A Farm Girl’s 401 on Farming

Life doesn’t always take us in the direction we want to go.

If you would have asked me twenty years ago what I wanted to do with my life I would have shared with you my dream of farming. I was young, but I had it all figured out.

Because it’s tradition for the first son (or only son) to inherit the trade or legacy of a father, I knew my brother would inherit all the farm stuff from our father. And, that was okay. I went to school and got my degree in accounting. I’ve been keeping the farm books since I was seventeen.

My plan was to work alongside my brother on the farm, I’d do the bookkeeping and care for the young cattle and he’d do the milking and we’d both raise our families.

Sounded like a great plan right?

Maybe you’ve seen those commercials lately for the farmer match maker dating site: Farmersonly.com (note: I have no affiliation with this site, I’ve just watched their commercial on Television one night.)

That’s how I saw my life. Living on or close to the farm, working the land, tending the animals, and marring a handsome farmer.

As the daughter of a dairy farmer , naturally, I assumed I’d become a farmer’s wife.

Then I fell in love with a mathematician.

IM000378.JPG
              My other half

Do you hear life laughing at me?

Not only did I marry that mathematician, he was also allergic to animals, including my beloved horse and the cows.

Can you hear the laughter now?

Yep, the joke was on me.

For years, I followed my husband from new jobs to other states so he can teach and get his teaching certifications and degrees. Yet, all the while I kept telling myself I could live without the farm.

Who was I kidding?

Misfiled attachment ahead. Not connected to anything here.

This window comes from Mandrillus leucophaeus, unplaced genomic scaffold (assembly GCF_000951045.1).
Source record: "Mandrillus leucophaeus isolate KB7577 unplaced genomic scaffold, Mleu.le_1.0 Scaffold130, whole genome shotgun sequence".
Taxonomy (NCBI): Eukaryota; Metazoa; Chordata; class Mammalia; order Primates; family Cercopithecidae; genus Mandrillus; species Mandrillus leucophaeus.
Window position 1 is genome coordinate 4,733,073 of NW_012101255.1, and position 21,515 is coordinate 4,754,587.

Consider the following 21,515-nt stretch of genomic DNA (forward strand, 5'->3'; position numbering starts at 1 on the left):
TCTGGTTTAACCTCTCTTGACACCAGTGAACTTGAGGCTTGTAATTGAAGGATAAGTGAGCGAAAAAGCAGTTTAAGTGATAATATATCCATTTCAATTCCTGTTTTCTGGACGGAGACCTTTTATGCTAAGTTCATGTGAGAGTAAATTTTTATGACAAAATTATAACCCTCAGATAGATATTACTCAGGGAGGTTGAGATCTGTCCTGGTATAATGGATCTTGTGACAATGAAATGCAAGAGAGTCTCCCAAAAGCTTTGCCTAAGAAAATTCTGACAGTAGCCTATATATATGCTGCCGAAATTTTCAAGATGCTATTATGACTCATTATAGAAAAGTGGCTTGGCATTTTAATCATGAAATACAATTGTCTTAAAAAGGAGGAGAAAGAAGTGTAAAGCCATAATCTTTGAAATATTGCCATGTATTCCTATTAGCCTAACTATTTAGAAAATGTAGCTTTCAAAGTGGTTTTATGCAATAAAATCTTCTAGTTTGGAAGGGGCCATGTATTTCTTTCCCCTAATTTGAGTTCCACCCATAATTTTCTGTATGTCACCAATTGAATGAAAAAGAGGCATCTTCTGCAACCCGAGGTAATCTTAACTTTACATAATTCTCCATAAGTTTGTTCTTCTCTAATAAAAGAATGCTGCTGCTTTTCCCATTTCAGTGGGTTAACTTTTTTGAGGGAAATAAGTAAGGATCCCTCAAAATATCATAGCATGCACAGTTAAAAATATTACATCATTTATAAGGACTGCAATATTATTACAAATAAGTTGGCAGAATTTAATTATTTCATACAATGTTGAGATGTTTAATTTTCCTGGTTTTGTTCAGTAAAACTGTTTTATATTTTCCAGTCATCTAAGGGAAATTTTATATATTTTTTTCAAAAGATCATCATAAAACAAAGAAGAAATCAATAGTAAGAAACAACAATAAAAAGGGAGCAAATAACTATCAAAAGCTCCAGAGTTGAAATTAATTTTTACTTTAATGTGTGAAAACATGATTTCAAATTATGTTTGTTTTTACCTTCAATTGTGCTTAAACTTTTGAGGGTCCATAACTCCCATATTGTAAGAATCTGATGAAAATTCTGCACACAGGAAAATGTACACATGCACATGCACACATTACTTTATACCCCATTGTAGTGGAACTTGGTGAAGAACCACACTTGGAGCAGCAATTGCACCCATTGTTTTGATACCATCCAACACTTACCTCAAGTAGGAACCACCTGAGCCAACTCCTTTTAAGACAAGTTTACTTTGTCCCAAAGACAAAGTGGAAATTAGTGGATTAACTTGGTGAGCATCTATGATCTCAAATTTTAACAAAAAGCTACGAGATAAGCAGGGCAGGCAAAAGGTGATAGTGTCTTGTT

Not me.

Not anymore.

While you can tie down and try to pen up the farm girl inside me, it can’t be contained for long.

Because no matter how hard you try, you can’t stop being who you are or yearning for what it is you’ve always wanted.

Deep down– farmer’s daughter,  farmer’s wife, — it makes no difference. Being a farm girl is who I am. Farming is in my blood. I might have been born in a hospital, but  my parents brought me home and raised me on the farm.

I’ve said it once, and I’ll say it again: you can take the girl from the farm, but you can’t take the farm from the girl. Go ahead share tweet this to your friends. 

Sometimes we all need to return to our roots.

Sometimes we need to stop asking, “What if” and instead formulate the “How.”

It’s like falling in love and courting your future other half. The answers will come as you need them. Just rely on your heart and the faith you hold inside you to be your guide.

A Quick Dame DIY: Lunch Note Napkins

Not every child has the same experience when they go to school. Some like it. Some don’t. And especially for the younger ones, many have trouble adjusting to leaving their mother’s for that long of period of time.

Kiddo #1 was the later. The first few years of going to public school were the hardest on her… and for me. As a mom, it pains you more sometimes than your child in learning to manage the period of time each day of separation.

There were too many days to count that I carried my child into the school kicking and screaming because she didn’t want to go, and I walked out, got into my car, and sounded worse than one of the cows in the barn bawling.

Not all of us dames have the same circumstances that would able us to solve this scenario easily. I wanted nothing more to take my child back home. My husband and I discussed the possibility of home schooling, but with this child and at this time in our lives, this was what we felt best.

Then the wife of our pastor heard my distress and gave me one of the best ideas I’ve ever been given. Our pastor’s wife did this for her children, and so I tried it for mine.

Each day I packed my little one’s lunch I added something special. Not a snack or piece of candy, but a note of encouragement… on a napkin.

lunchnapkinsblog

I can’t say it solved the problem, but kiddo#1 and our other children as they became school aged have no come to look forward to Mom’s silly drawing and little notes written on their paper napkins in their lunch boxes.

Some day, I plan to figure out how I can get these printed and share with other kids at school who get free lunches and don’t necessarily have a parent that is able be the shining light to give them a little ray of encouragement in their life right now.